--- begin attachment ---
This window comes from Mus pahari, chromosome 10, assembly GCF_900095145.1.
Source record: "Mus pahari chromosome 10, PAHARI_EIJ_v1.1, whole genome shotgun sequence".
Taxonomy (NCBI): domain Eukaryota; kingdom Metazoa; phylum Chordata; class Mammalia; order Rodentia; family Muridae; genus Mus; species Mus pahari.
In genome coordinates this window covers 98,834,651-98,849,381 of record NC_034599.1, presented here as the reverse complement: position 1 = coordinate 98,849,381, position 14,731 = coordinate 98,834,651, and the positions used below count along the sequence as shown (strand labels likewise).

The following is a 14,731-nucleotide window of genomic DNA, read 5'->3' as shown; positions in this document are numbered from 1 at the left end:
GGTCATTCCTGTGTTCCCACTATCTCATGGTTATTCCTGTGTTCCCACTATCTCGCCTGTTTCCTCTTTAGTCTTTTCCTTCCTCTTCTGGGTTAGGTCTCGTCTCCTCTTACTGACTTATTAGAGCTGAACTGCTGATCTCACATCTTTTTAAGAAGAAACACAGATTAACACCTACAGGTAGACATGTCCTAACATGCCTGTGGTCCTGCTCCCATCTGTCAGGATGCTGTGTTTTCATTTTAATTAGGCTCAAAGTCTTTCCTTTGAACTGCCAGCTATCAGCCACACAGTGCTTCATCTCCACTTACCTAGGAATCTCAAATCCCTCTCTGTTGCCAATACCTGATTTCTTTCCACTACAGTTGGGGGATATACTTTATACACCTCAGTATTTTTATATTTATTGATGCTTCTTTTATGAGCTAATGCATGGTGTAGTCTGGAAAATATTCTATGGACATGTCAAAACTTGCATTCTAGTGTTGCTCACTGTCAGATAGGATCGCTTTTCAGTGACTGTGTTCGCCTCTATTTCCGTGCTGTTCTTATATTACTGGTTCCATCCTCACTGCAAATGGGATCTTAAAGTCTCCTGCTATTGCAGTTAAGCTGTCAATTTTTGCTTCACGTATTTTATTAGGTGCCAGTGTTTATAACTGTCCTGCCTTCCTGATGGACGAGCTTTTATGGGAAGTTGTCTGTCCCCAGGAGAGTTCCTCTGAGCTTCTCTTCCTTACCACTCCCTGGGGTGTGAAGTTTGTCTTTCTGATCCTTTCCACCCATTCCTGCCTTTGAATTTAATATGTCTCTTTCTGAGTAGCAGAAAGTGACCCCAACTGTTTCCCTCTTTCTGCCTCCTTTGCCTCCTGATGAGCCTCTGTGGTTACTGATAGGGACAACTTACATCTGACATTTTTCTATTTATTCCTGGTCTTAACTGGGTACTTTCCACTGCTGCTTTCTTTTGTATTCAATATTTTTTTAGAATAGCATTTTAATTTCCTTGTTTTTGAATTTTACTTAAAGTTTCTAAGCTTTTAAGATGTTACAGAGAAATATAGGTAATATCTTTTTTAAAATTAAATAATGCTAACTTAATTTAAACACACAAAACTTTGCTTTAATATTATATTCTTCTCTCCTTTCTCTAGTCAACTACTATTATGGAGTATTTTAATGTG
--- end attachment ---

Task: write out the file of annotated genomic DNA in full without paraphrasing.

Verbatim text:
This window comes from Mus pahari, chromosome 10, assembly GCF_900095145.1.
Source record: "Mus pahari chromosome 10, PAHARI_EIJ_v1.1, whole genome shotgun sequence".
Taxonomy (NCBI): domain Eukaryota; kingdom Metazoa; phylum Chordata; class Mammalia; order Rodentia; family Muridae; genus Mus; species Mus pahari.
In genome coordinates this window covers 98,834,651-98,849,381 of record NC_034599.1, presented here as the reverse complement: position 1 = coordinate 98,849,381, position 14,731 = coordinate 98,834,651, and the positions used below count along the sequence as shown (strand labels likewise).

The following is a 14,731-nucleotide window of genomic DNA, read 5'->3' as shown; positions in this document are numbered from 1 at the left end:
GGTCATTCCTGTGTTCCCACTATCTCATGGTTATTCCTGTGTTCCCACTATCTCGCCTGTTTCCTCTTTAGTCTTTTCCTTCCTCTTCTGGGTTAGGTCTCGTCTCCTCTTACTGACTTATTAGAGCTGAACTGCTGATCTCACATCTTTTTAAGAAGAAACACAGATTAACACCTACAGGTAGACATGTCCTAACATGCCTGTGGTCCTGCTCCCATCTGTCAGGATGCTGTGTTTTCATTTTAATTAGGCTCAAAGTCTTTCCTTTGAACTGCCAGCTATCAGCCACACAGTGCTTCATCTCCACTTACCTAGGAATCTCAAATCCCTCTCTGTTGCCAATACCTGATTTCTTTCCACTACAGTTGGGGGATATACTTTATACACCTCAGTATTTTTATATTTATTGATGCTTCTTTTATGAGCTAATGCATGGTGTAGTCTGGAAAATATTCTATGGACATGTCAAAACTTGCATTCTAGTGTTGCTCACTGTCAGATAGGATCGCTTTTCAGTGACTGTGTTCGCCTCTATTTCCGTGCTGTTCTTATATTACTGGTTCCATCCTCACTGCAAATGGGATCTTAAAGTCTCCTGCTATTGCAGTTAAGCTGTCAATTTTTGCTTCACGTATTTTATTAGGTGCCAGTGTTTATAACTGTCCTGCCTTCCTGATGGACGAGCTTTTATGGGAAGTTGTCTGTCCCCAGGAGAGTTCCTCTGAGCTTCTCTTCCTTACCACTCCCTGGGGTGTGAAGTTTGTCTTTCTGATCCTTTCCACCCATTCCTGCCTTTGAATTTAATATGTCTCTTTCTGAGTAGCAGAAAGTGACCCCAACTGTTTCCCTCTTTCTGCCTCCTTTGCCTCCTGATGAGCCTCTGTGGTTACTGATAGGGACAACTTACATCTGACATTTTTCTATTTATTCCTGGTCTTAACTGGGTACTTTCCACTGCTGCTTTCTTTTGTATTCAATATTTTTTTAGAATAGCATTTTAATTTCCTTGTTTTTGAATTTTACTTAAAGTTTCTAAGCTTTTAAGATGTTACAGAGAAATATAGGTAATATCTTTTTTAAAATTAAATAATGCTAACTTAATTTAAACACACAAAACTTTGCTTTAATATTATATTCTTCTCTCCTTTCTCTAGTCAACTACTATTATGGAGTATTTTAATGTG